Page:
The U.S. Department of Agriculture will delay a proposed rule to expand a controversial poultry inspection system, ABC World News reported in a scathing segment Wednesday.

poultry-processor-250.jpgThe decision was made “to give the agency more time to respond to critics,” according to the report by ABC’s Jim Avila, who was a key figure in the recent “pink slime” firestorm.

The rule in question would broadly expand the HACCP Based Inspection Models Project (HIMP) beyond the 20 poultry plants already participating. The HIMP model reduces the number of Food Safety and Inspection Service inspectors on duty and largely turns over physical inspections to company employees, while allowing plants to speed up their lines to 175 birds per minute, over the current 140 bpm limit. FSIS says the proposal will modernize an outdated inspection system, save taxpayers around $90 million over three years, and prevent 5,200 foodborne illnesses, mostly from Salmonella, annually.

The National Chicken Council has been strongly in favor of the proposal, which would save the industry $250 million each year, according to USDA estimates.

Food & Water Watch, the whistleblower advocacy group Government Accountability Project, and some FSIS inspectors have been extremely critical of the plan, arguing that it privatizes inspection and puts consumers at risk.

Avila’s piece, titled “USDA to Let Industry Self-Inspect Chicken,” is likely not going to sit well with Americans, who consume 84 pounds of chicken annually, more than any other meat.

On Twitter, responses to the report were almost unanimously negative, including comments like “I’m sorry what?!” and “Wow can I grade my own exams too?” and “Time to become a vegetarian.”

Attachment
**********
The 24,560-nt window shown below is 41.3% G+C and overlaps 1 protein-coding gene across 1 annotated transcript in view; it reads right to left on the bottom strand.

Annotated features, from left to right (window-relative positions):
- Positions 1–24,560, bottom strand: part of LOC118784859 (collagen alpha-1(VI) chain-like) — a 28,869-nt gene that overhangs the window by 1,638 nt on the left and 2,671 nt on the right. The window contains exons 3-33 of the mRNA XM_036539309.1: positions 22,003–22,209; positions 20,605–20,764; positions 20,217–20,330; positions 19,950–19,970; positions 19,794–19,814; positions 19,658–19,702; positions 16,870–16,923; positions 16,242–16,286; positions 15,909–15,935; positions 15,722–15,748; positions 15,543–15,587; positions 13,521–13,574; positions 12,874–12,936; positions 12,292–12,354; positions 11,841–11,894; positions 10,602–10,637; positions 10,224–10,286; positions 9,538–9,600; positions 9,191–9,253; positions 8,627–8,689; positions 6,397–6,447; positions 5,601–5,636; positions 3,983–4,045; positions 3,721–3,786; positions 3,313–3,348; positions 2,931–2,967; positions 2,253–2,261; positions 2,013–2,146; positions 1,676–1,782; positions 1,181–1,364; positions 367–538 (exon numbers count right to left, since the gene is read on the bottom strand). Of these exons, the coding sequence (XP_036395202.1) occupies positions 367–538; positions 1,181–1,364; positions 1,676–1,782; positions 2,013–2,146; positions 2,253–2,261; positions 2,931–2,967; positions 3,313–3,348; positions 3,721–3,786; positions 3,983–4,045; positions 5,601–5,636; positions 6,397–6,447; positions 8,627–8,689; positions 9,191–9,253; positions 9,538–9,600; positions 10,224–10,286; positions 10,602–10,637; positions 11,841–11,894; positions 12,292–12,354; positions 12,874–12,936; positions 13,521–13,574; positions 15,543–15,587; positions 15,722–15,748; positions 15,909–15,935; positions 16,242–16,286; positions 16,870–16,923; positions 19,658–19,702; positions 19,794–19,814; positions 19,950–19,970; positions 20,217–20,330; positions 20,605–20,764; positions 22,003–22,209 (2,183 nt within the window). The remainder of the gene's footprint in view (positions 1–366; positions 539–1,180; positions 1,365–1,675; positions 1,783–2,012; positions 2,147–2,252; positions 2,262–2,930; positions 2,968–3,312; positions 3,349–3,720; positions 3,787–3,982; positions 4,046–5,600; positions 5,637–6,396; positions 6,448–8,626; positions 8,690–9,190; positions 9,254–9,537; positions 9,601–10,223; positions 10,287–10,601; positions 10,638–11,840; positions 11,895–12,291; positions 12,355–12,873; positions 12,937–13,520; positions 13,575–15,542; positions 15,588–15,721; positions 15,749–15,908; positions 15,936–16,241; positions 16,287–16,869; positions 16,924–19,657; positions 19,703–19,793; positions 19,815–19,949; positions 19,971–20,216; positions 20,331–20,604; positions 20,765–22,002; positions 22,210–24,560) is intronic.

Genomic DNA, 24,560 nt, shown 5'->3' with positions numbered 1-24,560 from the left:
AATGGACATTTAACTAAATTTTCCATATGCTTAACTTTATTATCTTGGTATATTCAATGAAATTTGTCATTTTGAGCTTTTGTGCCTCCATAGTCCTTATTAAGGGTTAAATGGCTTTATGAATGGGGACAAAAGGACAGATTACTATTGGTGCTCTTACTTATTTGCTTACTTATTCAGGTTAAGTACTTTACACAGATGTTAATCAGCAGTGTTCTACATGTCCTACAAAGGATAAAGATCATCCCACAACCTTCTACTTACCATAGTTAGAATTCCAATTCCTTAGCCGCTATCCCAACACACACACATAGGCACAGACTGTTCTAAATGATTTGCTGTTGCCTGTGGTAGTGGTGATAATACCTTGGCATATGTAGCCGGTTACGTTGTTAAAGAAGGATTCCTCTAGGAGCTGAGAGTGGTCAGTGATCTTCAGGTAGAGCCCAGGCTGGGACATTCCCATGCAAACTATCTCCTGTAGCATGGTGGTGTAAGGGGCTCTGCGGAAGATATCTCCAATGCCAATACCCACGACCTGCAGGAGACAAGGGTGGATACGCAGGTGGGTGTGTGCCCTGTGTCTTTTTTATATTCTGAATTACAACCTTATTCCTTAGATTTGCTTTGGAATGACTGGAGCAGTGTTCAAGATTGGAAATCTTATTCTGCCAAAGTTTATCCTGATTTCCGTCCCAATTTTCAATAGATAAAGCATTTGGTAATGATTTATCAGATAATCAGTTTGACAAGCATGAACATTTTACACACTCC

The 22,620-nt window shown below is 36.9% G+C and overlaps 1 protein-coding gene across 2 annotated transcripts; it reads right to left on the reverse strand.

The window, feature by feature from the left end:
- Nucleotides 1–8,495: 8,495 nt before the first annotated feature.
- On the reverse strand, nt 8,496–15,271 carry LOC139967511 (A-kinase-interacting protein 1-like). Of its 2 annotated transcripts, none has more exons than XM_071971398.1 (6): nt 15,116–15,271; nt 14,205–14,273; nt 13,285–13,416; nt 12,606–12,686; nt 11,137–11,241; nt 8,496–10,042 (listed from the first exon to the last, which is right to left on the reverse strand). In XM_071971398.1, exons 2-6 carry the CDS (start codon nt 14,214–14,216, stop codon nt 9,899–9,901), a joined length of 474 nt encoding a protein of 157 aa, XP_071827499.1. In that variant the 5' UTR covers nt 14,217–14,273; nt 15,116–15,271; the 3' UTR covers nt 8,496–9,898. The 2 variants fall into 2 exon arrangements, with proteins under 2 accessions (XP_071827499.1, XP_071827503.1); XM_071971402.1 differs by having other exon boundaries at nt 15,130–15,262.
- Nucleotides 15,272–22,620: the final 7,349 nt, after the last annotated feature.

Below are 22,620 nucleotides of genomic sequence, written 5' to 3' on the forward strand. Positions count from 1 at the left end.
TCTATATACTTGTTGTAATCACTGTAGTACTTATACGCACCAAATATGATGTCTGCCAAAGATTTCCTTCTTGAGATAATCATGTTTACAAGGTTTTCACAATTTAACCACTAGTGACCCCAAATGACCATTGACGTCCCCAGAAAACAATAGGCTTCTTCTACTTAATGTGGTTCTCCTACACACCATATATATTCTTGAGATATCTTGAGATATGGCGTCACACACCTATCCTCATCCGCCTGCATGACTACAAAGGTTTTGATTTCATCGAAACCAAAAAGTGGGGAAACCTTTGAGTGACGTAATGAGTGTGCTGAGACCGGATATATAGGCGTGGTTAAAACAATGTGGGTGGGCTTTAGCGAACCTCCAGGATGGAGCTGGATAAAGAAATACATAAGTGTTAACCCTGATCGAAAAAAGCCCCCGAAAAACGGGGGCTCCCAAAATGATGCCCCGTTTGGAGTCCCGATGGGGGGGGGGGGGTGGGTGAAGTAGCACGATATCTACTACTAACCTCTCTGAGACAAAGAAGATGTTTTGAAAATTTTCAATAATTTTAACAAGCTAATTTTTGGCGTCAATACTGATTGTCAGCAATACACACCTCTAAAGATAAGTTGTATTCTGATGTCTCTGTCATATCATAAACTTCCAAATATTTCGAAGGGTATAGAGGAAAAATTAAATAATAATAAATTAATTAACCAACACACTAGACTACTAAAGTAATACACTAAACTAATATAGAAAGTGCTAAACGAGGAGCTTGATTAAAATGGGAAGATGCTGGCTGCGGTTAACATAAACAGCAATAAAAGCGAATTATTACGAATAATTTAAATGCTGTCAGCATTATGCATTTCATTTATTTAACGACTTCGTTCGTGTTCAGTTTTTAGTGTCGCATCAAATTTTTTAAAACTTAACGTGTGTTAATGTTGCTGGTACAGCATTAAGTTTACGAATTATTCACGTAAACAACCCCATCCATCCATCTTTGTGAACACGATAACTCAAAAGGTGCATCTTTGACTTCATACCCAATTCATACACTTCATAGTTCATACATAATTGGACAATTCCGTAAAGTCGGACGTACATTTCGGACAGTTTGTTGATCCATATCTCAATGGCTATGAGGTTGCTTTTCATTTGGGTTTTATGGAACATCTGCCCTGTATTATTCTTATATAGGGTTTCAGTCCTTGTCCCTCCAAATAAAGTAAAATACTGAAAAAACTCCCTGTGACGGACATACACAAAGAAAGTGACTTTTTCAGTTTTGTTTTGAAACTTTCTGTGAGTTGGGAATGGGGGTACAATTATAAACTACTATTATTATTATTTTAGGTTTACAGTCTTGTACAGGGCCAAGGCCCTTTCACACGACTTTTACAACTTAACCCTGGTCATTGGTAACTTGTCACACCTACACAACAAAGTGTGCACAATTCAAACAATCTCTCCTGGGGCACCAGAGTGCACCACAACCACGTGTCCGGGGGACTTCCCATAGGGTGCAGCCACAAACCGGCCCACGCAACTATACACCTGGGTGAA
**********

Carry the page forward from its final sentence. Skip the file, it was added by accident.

ABC World News has an average audience of 7 million viewers each night.

FSIS says HIMP plants perform better than non-HIMP plants and that the data supports expanding the pilot — providing both a food safety and taxpayer benefit. 

“Bottom line here is that our experience has shown us that in these plants are not only meeting but exceeding food safety performance standards,” said Dr. Elisabeth Hagen, Under Secretary for Food Safety at USDA, in a recent interview with Food Safety News. “When it comes to contamination across the board, the HIMP plants are performing at a superior level.”

But FSIS inspector Stan Painter told ABC News that HIMP plants fudge test results by tweaking processes “when they know a test is coming” to make the program look better.

“I not only saw that, as a plant employee, I was ordered to do that,” said Painter.

“They do cheat the system,” added Tony Corbo, a lobbyist for Food & Water Watch.

FSIS Administrator Al Almanza responded to the allegations in the segment: “We do not have evidence of that. But when we’re told of anything of that nature we take those allegations seriously.”

Consumer groups, progressive activists and the government employees union announced this week that they are delivering 150,000 signatures opposing the plan to USDA on Friday. The groups have also launched a campaign website called

The rule, which is open for comment until April 26, can be found here.

  • myra deen

    As a poultry inspector, if the HIMP model project passes, make sure you cook your chicken, buy whole birds and expect a lower quality, although edible, to be on your plate. Think of it as the “pink slime” of poultry.

  • doc raymond

    Inspector Deen’s comments are perfect. “Make sure you cook your chicken…and expect a lower quality.” I cook my chicken now, since over 5% of carcasses test positive for Salmonella, although the carcasses frfom the HIMP plants have a lower positive rate that the plants that still use the same inspection system used post WWII. And the lower quality statement? Yep, that is What FSIS inspectors are now looking for, quality issues like broken limbs and bruised meat. I mean really, is that what our tax dollars should be spent on? Doing quality control for Tysons and Pilgrim’s Pride? Guaranteeing jobs for union members? Jim Avila is “slime” personified. He killed BPI and now wants to kill a great move by USDA to save tax dollars while moving to a system that has been proven to be better than the current when it comes to food safety. Time to get into the 21st century with the poultry inspection system. Time to tell FWW and the bargaining unit to go pound sand. Oh, and Painter’s comment about tweaking processes when a plant knows testing is coming? Does he mean the conventional plants don’t do this also? Come on Stan, be honest with us.